Gen1: Our First Step Forward for AI Document Review

A text AI system designed to extract legal insights.

Generation 1: 2019

Unlocking the Power of Contracts with Advanced AI

Contracts are the foundation of business relationships and transactions, governing deals, partnerships, procurement, employee agreements, property rights, and more. Yet this critical data remains trapped in unstructured document form, preventing programmatic analysis at scale. We founded Cognitiv+ to unlock the potential of contracts through custom natural language processing (NLP) and machine learning innovations.

In this in-depth technical post, we dig into our research and engineering behind contract AI - one of the thorniest domains for language models. We explore:

  • Ontology Modeling to Map the Contract Domain Space
  • Encoding Legal Language for Machine Understanding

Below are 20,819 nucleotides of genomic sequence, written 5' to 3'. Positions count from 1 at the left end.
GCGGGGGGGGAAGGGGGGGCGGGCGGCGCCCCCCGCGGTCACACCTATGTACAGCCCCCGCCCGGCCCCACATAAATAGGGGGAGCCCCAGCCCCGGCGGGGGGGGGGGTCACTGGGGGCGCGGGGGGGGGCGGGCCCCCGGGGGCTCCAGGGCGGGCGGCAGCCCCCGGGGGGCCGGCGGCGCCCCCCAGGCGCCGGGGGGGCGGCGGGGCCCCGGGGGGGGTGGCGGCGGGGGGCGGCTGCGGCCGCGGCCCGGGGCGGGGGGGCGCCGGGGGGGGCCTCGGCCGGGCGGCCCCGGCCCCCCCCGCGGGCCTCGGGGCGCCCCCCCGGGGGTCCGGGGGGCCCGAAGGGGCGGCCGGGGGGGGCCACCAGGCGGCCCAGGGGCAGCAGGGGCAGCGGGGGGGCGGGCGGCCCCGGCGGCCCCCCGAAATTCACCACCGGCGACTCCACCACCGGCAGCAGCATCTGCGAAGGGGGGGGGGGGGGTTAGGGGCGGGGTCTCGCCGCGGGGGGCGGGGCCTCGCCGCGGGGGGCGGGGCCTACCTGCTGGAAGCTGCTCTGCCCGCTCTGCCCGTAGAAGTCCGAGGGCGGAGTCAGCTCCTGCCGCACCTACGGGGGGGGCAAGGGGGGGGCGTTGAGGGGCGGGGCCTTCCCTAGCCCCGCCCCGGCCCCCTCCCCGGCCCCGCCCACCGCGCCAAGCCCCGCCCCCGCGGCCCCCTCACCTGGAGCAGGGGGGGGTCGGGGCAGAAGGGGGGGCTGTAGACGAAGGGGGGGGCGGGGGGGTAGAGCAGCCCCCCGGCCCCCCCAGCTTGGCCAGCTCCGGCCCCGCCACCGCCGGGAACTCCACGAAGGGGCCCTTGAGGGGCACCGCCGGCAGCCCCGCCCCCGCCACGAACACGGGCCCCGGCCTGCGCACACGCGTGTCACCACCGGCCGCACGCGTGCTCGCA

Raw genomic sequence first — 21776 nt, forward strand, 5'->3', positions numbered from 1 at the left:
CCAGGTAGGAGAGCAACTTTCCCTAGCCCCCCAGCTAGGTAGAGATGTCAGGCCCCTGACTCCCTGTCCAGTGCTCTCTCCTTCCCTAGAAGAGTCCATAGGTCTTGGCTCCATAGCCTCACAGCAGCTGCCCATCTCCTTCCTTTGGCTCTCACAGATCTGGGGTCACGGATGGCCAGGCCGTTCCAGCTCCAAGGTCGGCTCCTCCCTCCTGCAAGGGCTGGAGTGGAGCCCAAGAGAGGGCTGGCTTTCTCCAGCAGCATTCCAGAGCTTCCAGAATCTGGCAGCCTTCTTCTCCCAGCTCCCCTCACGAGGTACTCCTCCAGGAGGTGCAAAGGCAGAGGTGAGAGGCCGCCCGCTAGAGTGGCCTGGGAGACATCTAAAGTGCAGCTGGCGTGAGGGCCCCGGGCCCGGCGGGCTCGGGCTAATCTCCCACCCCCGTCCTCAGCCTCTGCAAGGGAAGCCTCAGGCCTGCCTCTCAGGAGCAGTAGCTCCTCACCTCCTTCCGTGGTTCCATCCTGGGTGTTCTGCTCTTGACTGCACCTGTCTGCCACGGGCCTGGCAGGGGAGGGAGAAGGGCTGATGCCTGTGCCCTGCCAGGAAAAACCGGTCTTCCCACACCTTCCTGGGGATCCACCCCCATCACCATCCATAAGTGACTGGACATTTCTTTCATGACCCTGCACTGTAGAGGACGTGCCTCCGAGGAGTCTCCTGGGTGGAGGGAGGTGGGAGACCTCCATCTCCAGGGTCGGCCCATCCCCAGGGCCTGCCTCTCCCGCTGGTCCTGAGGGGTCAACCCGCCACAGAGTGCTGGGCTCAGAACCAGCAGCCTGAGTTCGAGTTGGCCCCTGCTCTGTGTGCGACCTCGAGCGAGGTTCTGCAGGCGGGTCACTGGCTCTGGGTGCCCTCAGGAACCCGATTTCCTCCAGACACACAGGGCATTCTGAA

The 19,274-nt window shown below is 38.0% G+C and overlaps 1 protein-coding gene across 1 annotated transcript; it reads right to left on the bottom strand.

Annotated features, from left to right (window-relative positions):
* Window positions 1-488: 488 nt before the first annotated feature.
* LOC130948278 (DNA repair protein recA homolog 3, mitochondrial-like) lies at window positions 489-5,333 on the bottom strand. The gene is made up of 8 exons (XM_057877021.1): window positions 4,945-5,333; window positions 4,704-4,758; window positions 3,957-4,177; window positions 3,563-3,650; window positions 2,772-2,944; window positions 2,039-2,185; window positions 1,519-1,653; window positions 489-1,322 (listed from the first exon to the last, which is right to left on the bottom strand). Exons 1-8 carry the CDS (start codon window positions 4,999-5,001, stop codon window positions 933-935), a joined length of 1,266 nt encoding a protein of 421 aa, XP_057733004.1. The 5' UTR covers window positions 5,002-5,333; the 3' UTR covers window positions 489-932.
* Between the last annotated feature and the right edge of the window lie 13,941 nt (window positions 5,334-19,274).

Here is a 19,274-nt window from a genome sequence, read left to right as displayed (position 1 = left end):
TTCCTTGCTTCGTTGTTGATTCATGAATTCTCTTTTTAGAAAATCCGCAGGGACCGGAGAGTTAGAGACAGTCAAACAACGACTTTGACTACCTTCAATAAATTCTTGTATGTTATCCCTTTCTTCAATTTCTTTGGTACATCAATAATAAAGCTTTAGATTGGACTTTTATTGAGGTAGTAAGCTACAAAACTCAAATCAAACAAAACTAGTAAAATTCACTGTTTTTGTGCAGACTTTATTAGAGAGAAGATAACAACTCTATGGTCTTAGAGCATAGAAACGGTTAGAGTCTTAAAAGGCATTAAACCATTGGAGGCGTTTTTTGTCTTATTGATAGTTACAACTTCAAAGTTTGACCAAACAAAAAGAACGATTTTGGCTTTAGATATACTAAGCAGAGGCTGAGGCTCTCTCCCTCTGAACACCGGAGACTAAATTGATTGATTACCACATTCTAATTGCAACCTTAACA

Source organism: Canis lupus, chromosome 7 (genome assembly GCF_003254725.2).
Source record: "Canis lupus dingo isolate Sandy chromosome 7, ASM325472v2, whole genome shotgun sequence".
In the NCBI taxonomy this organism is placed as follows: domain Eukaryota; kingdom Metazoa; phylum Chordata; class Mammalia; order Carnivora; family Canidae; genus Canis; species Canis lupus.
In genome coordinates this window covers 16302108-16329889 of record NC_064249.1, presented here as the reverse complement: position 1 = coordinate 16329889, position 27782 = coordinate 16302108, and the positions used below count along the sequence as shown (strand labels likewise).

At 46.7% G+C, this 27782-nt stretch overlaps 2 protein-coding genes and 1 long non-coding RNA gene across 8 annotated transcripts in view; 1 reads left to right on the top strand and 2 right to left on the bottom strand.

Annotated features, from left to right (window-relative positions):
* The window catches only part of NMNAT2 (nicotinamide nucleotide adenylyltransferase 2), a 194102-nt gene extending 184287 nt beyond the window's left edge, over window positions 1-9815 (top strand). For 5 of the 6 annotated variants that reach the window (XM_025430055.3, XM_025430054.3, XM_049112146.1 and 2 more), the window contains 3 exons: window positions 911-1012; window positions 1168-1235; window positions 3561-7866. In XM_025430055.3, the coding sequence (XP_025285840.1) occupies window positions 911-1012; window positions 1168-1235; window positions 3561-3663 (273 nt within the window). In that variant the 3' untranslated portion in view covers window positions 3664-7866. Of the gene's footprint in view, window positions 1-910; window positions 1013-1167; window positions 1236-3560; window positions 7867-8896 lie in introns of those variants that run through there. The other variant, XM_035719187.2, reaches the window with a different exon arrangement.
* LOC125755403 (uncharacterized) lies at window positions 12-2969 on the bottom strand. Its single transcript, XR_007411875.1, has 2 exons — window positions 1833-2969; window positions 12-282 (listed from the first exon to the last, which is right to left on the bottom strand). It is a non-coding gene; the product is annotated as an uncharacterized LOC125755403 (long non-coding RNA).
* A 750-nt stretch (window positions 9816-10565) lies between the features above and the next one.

• Applying Self-Attention to Improve Classification Accuracy
  • Hierarchical Networks for Superior Contextualization
  • Leveraging Weak Supervision for Low-Resource Learning
  • The Critical Role of Synthetic Data Generation
  • Benchmarking Common NLP Architectures on Contract Tasks
  • Productionizing models with TensorFlow Serving Containers
  • Ongoing Research Directions in Contract AI

Ontology Modeling

A contract ontology models the contractual domain space's relationships, definitions, taxonomies, and general structure. This conceptual knowledge graph codifies the “language of contracts” to establish shared meaning for algorithms.

In this in-depth technical post, we dig into our research and engineering behind contract AI - one of the thorniest domains for language models. We explore:

  • Contract Parties & Signatories
  • Sections & Provisions Types
  • Obligations & Compliances
  • Rights & Exclusivities
  • Payment Terms
  • Restrictions & Constraints
  • Contract Actions & Triggers
  • Governing Law & Jurisdiction
  • Hundreds More Categories

Encoding Legal Language